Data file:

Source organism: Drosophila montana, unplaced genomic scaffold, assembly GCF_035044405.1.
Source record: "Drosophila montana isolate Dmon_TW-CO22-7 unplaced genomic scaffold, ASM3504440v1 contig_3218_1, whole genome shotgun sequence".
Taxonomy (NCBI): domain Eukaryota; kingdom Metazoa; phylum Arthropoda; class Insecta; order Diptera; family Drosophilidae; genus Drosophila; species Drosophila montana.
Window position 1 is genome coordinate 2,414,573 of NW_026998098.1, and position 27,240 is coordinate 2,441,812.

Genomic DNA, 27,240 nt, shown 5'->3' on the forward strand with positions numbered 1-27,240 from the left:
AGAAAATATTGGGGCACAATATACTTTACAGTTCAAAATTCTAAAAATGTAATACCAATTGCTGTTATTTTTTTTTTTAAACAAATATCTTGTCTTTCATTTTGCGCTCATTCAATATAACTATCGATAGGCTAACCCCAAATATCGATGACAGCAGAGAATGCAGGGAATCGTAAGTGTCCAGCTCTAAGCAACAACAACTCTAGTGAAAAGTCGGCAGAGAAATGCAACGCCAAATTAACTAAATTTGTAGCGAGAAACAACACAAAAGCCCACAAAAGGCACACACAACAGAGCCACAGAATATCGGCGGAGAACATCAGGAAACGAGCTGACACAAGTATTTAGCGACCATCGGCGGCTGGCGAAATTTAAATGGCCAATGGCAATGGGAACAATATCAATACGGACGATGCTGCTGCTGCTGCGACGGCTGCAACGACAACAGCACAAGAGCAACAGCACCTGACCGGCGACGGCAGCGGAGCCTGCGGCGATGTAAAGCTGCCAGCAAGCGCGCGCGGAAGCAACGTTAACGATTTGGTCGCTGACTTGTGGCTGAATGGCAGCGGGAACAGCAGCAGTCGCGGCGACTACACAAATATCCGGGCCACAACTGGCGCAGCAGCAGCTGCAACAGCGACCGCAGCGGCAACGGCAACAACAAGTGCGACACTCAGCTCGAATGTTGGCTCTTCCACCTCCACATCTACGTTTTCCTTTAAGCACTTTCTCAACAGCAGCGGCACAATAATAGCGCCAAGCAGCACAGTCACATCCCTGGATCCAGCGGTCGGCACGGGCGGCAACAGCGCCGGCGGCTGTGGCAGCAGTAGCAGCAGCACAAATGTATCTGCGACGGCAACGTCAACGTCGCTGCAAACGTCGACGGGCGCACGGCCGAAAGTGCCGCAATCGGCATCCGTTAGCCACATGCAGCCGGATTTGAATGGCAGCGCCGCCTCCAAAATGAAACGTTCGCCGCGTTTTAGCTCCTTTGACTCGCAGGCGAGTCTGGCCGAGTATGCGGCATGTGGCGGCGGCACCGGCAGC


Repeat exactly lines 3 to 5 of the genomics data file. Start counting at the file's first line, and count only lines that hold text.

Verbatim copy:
Taxonomy (NCBI): domain Eukaryota; kingdom Metazoa; phylum Arthropoda; class Insecta; order Diptera; family Drosophilidae; genus Drosophila; species Drosophila montana.
Window position 1 is genome coordinate 2,414,573 of NW_026998098.1, and position 27,240 is coordinate 2,441,812.

Genomic DNA, 27,240 nt, shown 5'->3' on the forward strand with positions numbered 1-27,240 from the left: